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How Are Child Support Payments Calculated in New Jersey?

When two parents decide to divorce, they must settle new arrangements for their children. Even though the child may live in only one home with a custodial parent, both parents are required to financially assist the child throughout their upbringing. This is done through child support payments. While parents can have a say in how the support is paid or received, the amount is determined during the divorce proceedings by the court. 

Can a Custody Agreement Affect Child Support?

There are two main factors that can affect the outcome of child support. This may be the percentage of time the supporting parent spends with their child and if they have shared or sole custody. If the supporting parent has shared custody of their child, it means they spend at least 28% of overnight time per year with them. If the other co-parent has sole custody, it means the supporting parent spends less than 28% of overnight time with their child. 

Calculating Child Support

Every family is different from one another, which is why each child support case is treated as such. In the state of New Jersey, there is no predetermined amount that a parent may be required to pay in child support. Instead, it is calculated by the New Jersey Child Support Guidelines. With this system, the court can determine a fair amount to be paid in child support based upon the family’s financial situation and what they can provide for their child. The formula in place applies to families with a combined yearly income between $8,840 and $187,200. This income is then calculated with the cost of living for the child to determine an amount that can provide the child with a stable upbringing.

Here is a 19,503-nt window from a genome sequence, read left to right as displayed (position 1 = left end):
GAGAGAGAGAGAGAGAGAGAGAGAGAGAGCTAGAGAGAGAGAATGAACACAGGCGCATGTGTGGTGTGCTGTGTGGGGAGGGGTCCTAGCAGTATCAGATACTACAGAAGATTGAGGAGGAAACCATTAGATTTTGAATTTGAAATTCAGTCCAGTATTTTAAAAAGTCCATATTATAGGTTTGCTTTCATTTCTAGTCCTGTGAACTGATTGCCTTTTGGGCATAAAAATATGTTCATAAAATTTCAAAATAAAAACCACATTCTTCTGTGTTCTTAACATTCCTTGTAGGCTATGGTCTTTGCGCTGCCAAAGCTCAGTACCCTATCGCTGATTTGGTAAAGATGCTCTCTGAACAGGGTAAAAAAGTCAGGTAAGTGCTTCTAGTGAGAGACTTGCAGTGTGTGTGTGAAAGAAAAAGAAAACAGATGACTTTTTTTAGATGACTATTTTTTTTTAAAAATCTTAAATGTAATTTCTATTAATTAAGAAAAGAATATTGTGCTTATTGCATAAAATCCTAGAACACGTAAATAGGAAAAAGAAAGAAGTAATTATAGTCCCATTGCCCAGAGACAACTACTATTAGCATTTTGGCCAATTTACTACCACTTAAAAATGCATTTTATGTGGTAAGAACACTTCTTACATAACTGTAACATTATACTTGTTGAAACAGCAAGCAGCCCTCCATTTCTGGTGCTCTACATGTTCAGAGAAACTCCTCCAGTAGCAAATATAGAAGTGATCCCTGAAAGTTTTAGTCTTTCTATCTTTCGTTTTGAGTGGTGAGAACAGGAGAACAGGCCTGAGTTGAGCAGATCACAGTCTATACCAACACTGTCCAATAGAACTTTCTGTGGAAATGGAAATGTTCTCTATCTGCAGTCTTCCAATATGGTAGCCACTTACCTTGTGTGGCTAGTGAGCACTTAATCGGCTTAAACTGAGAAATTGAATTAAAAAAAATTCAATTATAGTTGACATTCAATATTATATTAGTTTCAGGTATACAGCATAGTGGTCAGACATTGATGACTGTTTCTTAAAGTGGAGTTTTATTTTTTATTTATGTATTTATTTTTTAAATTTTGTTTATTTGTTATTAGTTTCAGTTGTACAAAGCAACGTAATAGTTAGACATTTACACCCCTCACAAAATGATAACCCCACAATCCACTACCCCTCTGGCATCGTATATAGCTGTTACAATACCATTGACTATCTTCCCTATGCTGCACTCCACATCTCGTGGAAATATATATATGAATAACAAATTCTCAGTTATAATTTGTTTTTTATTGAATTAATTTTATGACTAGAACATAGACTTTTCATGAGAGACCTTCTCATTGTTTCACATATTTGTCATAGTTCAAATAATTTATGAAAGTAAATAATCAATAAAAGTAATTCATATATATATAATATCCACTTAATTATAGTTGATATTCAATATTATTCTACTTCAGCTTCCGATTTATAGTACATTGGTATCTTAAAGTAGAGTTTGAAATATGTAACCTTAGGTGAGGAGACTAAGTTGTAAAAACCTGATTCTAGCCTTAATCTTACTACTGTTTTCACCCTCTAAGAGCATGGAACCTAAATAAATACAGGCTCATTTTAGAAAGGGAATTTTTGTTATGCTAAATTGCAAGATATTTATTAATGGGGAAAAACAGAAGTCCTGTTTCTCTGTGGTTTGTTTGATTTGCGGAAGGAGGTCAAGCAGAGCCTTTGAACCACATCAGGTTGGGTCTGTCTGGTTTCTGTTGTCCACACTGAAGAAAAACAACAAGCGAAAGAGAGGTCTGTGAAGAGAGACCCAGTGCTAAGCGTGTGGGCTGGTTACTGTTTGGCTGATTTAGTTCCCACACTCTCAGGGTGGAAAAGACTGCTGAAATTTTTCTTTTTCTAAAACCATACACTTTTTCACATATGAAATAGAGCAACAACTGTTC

Factors to Consider

While most families are situated within the standard guidelines provided by the state, not every family falls under the same scope. This may be for a variety of reasons: if the house supports more than six children, either parent has un-reimbursed medical expenses, the child has educational expenses, or the child has special needs. It is important to know that in these situations, the court considers several different factors for families outside of the guidelines to determine child support. This can include the following:

  • The financial status of each parent
  • Who has physical custody of the child
  • Any income, debt, and assets of each parent
  • Each parent’s earning capacity
  • Each parent’s work history
  • The child’s needs
  • The child’s age/health
  • The child’s education
  • The cost of providing for the child

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